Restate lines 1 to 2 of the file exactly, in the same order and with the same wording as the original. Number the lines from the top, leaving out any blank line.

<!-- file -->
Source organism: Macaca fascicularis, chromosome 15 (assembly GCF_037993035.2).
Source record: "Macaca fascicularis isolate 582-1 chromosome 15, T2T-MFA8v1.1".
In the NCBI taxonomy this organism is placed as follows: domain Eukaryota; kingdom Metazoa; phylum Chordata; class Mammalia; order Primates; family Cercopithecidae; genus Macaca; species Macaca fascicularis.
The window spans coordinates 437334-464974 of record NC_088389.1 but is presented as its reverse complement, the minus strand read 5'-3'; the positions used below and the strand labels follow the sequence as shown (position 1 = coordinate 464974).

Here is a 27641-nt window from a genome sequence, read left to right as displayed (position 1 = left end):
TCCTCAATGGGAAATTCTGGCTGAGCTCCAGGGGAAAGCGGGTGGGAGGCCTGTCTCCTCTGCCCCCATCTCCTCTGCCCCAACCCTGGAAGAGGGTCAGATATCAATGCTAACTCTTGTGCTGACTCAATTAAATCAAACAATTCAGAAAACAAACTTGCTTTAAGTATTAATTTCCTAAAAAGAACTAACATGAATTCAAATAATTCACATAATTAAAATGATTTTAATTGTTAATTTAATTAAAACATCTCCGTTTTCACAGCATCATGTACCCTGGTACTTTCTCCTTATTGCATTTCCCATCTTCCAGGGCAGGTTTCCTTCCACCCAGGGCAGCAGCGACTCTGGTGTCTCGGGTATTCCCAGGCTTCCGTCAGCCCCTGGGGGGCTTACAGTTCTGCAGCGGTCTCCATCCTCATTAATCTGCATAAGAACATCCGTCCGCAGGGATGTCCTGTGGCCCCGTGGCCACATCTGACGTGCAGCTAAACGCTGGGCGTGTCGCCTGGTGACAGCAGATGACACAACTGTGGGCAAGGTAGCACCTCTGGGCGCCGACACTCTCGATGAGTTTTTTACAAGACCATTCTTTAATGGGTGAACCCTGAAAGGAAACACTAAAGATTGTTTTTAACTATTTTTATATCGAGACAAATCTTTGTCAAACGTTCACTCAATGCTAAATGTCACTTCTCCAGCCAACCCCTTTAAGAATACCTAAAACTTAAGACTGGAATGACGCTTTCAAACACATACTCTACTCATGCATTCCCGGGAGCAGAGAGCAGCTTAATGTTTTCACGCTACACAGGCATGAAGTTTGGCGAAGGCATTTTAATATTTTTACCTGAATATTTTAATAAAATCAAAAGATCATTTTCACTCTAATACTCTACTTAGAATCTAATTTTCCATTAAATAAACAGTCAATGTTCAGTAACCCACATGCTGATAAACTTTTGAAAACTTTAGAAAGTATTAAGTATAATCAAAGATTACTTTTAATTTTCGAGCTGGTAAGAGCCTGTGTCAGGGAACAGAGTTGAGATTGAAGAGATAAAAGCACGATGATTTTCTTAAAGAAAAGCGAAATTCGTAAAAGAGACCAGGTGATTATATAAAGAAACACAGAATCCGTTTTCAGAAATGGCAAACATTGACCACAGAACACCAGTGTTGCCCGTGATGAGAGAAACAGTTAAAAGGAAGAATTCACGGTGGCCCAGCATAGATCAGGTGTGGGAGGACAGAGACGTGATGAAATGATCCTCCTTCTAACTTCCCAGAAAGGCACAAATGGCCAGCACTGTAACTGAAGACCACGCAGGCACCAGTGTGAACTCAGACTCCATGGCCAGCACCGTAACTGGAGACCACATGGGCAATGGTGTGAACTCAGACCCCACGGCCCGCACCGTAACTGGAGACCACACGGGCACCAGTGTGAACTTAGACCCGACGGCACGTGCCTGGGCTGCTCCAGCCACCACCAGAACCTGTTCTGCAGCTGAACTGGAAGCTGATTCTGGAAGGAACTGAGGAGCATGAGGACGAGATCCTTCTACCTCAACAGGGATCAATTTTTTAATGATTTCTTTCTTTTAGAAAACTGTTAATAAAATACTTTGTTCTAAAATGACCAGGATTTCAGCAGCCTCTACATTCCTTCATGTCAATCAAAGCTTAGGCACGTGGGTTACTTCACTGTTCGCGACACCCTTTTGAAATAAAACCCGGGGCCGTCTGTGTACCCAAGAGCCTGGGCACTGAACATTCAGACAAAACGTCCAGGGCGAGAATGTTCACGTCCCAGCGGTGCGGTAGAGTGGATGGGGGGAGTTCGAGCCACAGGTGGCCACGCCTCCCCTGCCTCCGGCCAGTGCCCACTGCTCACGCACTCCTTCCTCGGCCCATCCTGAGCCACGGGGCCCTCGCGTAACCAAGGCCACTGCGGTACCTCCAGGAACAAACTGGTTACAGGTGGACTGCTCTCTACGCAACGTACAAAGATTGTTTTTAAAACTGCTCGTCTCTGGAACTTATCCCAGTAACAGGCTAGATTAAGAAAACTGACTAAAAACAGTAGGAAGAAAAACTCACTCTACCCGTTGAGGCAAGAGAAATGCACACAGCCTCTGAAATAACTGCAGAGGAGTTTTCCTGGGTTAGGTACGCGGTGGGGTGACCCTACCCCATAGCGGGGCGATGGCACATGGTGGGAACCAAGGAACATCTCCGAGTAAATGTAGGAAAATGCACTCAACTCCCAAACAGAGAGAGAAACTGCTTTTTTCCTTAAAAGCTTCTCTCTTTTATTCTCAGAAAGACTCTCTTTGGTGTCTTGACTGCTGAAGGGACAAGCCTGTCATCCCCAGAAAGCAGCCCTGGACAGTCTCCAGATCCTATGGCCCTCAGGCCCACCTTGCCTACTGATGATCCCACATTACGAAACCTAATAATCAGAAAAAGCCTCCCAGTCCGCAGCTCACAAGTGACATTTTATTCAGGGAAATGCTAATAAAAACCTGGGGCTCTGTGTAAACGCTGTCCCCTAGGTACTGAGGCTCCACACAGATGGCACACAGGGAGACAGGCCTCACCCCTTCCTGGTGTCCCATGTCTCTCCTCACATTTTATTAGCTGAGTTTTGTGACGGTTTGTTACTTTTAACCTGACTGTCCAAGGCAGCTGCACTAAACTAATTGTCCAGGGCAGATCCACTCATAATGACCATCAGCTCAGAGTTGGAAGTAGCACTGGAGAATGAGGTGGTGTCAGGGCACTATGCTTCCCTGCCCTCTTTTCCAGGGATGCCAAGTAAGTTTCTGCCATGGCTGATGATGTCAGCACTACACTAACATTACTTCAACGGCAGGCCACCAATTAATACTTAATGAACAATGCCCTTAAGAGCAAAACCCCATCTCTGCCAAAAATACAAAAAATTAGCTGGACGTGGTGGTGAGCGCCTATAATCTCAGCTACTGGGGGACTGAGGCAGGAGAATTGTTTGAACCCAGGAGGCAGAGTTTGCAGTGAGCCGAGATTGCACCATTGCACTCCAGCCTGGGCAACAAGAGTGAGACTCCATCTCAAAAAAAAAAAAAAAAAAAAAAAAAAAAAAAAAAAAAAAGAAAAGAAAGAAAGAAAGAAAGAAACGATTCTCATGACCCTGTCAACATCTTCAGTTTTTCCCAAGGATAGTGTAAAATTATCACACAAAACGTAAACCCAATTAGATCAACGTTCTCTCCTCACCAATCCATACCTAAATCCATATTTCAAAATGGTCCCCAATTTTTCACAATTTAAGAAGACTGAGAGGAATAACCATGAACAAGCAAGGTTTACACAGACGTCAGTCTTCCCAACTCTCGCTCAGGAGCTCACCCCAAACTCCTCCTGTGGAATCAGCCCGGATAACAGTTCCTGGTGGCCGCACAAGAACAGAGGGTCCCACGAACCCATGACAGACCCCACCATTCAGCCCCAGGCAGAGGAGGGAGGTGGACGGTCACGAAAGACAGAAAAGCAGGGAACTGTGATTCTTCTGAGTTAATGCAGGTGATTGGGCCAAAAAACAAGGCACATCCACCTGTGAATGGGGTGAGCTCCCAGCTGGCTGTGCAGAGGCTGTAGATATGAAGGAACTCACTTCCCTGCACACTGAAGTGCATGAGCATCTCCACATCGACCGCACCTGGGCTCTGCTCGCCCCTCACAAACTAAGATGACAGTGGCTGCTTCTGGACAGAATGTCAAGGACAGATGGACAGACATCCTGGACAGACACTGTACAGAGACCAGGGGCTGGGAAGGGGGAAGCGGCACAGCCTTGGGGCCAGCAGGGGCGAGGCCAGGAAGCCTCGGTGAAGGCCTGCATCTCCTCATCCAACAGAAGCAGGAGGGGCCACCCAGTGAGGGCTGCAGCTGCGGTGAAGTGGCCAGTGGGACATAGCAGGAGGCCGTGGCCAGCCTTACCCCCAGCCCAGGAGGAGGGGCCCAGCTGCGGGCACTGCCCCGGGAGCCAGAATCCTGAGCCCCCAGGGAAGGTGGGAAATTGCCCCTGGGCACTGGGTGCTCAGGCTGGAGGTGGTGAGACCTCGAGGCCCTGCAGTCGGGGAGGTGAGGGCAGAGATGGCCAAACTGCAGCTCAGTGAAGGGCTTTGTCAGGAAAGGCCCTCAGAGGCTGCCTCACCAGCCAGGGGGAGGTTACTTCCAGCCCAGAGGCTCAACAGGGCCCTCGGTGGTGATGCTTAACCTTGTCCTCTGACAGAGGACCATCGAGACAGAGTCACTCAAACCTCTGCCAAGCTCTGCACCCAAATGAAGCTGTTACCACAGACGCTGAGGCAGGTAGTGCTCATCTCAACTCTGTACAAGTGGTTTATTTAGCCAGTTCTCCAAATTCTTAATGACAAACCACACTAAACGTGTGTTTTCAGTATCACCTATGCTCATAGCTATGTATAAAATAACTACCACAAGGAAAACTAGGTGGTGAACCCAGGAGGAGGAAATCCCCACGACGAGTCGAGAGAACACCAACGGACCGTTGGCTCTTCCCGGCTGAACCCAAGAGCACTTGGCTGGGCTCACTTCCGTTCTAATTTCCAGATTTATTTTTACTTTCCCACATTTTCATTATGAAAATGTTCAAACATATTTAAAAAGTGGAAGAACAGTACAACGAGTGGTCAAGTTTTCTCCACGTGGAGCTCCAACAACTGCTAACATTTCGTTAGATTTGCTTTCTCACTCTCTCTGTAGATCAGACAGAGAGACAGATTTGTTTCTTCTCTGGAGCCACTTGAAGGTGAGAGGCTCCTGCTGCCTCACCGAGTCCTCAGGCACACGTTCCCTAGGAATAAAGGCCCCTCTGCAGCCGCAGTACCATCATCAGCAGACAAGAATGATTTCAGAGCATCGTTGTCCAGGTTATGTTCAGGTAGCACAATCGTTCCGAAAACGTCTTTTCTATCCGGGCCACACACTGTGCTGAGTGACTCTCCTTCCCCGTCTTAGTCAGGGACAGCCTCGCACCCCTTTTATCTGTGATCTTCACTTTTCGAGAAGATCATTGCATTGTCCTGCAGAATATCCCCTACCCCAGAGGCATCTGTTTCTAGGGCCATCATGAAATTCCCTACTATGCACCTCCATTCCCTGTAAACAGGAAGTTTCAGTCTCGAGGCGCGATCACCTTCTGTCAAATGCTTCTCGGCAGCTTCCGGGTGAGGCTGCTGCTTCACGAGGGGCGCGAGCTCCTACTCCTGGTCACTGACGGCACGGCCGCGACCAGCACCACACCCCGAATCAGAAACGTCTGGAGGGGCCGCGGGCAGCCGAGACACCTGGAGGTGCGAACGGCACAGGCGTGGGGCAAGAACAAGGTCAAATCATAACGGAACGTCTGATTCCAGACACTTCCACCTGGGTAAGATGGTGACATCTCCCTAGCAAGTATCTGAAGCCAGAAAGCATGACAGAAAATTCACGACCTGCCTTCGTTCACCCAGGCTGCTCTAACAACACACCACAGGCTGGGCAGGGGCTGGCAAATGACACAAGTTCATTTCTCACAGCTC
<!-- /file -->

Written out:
Source organism: Macaca fascicularis, chromosome 15 (assembly GCF_037993035.2).
Source record: "Macaca fascicularis isolate 582-1 chromosome 15, T2T-MFA8v1.1".